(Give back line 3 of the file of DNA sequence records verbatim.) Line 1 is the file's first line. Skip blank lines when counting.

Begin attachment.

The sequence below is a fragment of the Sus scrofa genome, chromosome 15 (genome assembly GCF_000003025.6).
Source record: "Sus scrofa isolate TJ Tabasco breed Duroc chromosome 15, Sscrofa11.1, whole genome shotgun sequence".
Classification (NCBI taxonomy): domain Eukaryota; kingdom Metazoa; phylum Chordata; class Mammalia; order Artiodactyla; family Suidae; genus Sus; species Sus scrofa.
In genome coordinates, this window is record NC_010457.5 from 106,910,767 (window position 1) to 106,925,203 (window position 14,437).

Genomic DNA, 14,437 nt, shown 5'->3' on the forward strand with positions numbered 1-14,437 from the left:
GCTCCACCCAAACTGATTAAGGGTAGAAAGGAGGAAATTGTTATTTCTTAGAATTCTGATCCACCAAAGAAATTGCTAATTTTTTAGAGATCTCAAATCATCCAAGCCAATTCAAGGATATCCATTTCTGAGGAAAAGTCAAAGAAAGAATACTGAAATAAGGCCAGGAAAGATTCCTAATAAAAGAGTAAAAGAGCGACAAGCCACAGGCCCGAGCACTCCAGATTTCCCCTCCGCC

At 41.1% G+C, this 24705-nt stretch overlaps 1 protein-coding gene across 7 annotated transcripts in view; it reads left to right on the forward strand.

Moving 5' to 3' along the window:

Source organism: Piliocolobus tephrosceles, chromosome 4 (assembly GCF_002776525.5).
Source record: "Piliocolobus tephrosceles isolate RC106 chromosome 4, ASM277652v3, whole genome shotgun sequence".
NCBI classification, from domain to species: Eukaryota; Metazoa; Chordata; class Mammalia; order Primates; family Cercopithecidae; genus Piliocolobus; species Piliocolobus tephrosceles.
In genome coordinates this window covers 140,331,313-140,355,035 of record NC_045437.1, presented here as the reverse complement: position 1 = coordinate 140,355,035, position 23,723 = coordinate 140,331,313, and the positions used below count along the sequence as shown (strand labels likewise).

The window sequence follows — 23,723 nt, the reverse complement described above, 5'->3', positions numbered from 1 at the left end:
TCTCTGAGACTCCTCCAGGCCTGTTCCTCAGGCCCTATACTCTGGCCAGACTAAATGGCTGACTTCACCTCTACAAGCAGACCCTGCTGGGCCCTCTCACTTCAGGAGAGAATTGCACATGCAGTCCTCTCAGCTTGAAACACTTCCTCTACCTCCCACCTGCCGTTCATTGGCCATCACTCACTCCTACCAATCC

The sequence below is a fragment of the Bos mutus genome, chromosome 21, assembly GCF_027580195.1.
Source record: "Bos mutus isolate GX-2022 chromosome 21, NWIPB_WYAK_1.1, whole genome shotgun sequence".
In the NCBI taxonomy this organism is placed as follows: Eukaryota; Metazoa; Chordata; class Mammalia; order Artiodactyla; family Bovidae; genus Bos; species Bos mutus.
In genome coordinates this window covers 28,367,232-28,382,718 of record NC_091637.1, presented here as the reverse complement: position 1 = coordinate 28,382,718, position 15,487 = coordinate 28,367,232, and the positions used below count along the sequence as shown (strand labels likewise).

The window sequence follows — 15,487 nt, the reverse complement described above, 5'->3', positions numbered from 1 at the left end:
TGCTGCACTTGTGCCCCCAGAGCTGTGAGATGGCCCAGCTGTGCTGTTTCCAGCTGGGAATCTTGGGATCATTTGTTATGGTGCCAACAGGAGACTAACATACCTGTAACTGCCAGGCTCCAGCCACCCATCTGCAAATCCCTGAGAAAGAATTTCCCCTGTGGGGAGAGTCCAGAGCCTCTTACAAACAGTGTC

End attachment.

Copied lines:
Classification (NCBI taxonomy): domain Eukaryota; kingdom Metazoa; phylum Chordata; class Mammalia; order Artiodactyla; family Suidae; genus Sus; species Sus scrofa.